This year in order to celebrate the 20th edition of this seminar, I have decided to open it to anyone with at least 1 year of training in the bujinkan. Now, if you are more experienced the better.

The seminar begins in 1 month so if you are interested check the website now and register to be one of the “happy fews”.

🙂

Koi Martial Art New Look


Dear friends,

Koimartialart has been evolving and offers now a totally new interface with a few trailers introducing buki waza, ten ryaku no maki and chi ryaku no maki. Also the search module has been fully redeveloped and the various sections are more complete.

Koimartialart is dedicated to every bujinkan pratitioner and is intended to help the young student or the advanced one to review one expression of the techniques of the bujinkan. These videos can be streamed online on your pc, your mac, your iTouch, your iPhone or your iPad. We are currently developing other interfaces for other phones: android, blackberry, nokia…

These videos DO NOT replace a qualified instructor and training should be done in a real dôjô but the techniques can help you understand better what the bujinkan really is. The bujinkan is the most complete system of fighting and it is based on the understanding of a limited set of fundamental techniques known as the ten chi jin ryaku no maki. The ten chi jin ryaku no maki mixing the 9 schools of the bujinkan together with the buki waza basics are the prerequisite to become a black belt.

Please check these trailers if you are not a member yet or check the new titles if you are and tell us what you think.

Many new movies are being uploaded regularly.

YSTT2010


THANK YOU ALL!

This new edition of the YSTT has been fantastic in terms of quality at all levels: quality of teachers, quality of students, quality of organization, quality of food, quality of kumite.

Calligraphies by Hatsumi Sensei for the "Yûro shi tennô"

Quality of teachers: Each year I am amazed to discover how my friends have been evolving in good. Sven is deeper as ever and the depth of his teachings reminds me often of Hatsumi Sensei. Peter is more and more precise in his forms and understanding of the human anatomy with his Amatsu Tatara Holistic approach. Pedro is always coming with new multiple complex controls that look so simple that he is manifesting wabi itself.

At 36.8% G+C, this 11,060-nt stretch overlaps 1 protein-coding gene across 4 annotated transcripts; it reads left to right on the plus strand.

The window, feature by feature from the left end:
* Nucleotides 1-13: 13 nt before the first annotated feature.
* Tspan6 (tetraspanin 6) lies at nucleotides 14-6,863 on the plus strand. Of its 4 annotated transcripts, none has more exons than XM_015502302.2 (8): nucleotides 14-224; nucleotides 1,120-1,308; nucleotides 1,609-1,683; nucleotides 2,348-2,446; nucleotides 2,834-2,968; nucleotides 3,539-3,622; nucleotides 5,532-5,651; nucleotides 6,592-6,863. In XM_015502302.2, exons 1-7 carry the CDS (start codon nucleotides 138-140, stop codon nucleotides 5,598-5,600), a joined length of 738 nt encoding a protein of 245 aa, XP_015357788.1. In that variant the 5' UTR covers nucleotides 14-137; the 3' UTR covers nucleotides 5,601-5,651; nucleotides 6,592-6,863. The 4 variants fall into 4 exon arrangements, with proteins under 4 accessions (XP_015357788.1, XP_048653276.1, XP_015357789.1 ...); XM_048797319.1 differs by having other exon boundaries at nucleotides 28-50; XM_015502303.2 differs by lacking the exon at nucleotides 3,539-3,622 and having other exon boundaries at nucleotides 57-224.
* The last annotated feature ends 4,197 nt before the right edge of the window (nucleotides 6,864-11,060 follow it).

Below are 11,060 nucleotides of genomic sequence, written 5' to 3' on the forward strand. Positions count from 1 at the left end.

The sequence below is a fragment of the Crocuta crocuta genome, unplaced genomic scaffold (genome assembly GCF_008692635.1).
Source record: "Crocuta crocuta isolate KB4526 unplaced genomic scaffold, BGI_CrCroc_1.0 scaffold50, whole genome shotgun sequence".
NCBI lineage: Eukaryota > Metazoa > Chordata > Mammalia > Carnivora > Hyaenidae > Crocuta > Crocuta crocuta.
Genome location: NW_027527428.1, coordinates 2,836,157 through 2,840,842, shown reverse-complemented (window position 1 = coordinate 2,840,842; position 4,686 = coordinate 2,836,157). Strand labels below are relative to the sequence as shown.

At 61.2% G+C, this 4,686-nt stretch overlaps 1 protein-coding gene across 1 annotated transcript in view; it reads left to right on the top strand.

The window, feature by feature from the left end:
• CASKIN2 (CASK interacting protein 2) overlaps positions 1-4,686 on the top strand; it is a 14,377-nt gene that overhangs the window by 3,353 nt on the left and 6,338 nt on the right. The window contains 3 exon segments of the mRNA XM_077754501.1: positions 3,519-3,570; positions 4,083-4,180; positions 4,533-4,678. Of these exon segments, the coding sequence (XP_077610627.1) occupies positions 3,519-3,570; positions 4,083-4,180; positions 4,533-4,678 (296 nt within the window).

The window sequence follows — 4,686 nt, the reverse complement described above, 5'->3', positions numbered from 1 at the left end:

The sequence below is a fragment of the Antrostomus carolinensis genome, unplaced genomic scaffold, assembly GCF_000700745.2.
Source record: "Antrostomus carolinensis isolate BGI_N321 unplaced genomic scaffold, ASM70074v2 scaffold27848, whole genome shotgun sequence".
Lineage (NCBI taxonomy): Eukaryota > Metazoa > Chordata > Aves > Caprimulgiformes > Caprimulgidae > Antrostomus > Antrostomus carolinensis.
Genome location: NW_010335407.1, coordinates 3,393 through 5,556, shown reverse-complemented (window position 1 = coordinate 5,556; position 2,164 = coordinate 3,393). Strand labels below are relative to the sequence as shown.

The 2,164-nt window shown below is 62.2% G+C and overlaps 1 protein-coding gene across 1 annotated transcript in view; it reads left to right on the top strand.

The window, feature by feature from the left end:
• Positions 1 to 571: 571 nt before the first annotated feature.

Quality of students: This year we had more than 30% newcomers to the taikai and rapidly I got the feeling it was the same group as the years before. It is so nice to see the same students coming year after year and to see them improve more and more. Even the beginners were so nice to teach to. This taikai is a real pleasure to teach because we can adapt the level of our teaching to the level of the groups we have. This year I really enjoyed a lot going back to the basics with the kyû and the feeling of real fight with the high ranks. There is always something to learn for us.

Quality of organization: This year for the first time Bruno took the responsability of the YSTT as I was teaching abroad a lot. He did a damn good job and I don’t think that any taikai was better organized and managed than this last edition. Thank you Bruno! Being a 15th dan didn’t weaken you it made you more powerful. I also want to thank the taikai Team who made our stay in the dôjô so likeable. They were so committed and efficient that I had a hard time recognizing them. Thank you all for your hard work. All the attendants will remember you.

Quality of food: When Bruno said that one of our students was 1 star michelin “chef” and that he could cook for us at the taikai, I honestly didn’t believe it would be possible for such a big number of people. I was wrong and this has been the best taikai food I ever had the chance to eat. Goodbye sandwich, welcome meatballs, meatpie, butter chicken and starters and cheese and desserts. Jean-marie I love you! Thank you for your hard work and sacrificing your training time in the morning to cook for us.

The group on Saturday

Quality of kumite: Above all a taikai is a kumite, a reunion of many bujinkan practitioners dedicated to learn more about our art and to share friendship. In this respect this YSTT has been a real success. Fri 91 participants, Sat. 123 participants, Sun. 131 participants. No injuries, no violence, a lot of work. This taikai was created to replace the missing taikai by hatsumi sensei. Training is first but in the old days these taikai were the occasion to reunite the bujinkan family. This YSTT was a real kumite regrouping participants coming from 19 countries (the last being bielorussia and poland).

Thank you all and we hope to see you next year again in Paris!

Please note:

1. The YSTT2012 will be held in London for the 25th anniversary of the first taikai directed by hatsumi sensei in Europe and organized by Peter King in 1987.
2. the video of the taikai will be available for download for the members at http://www.koimartialart.com in a few weeks.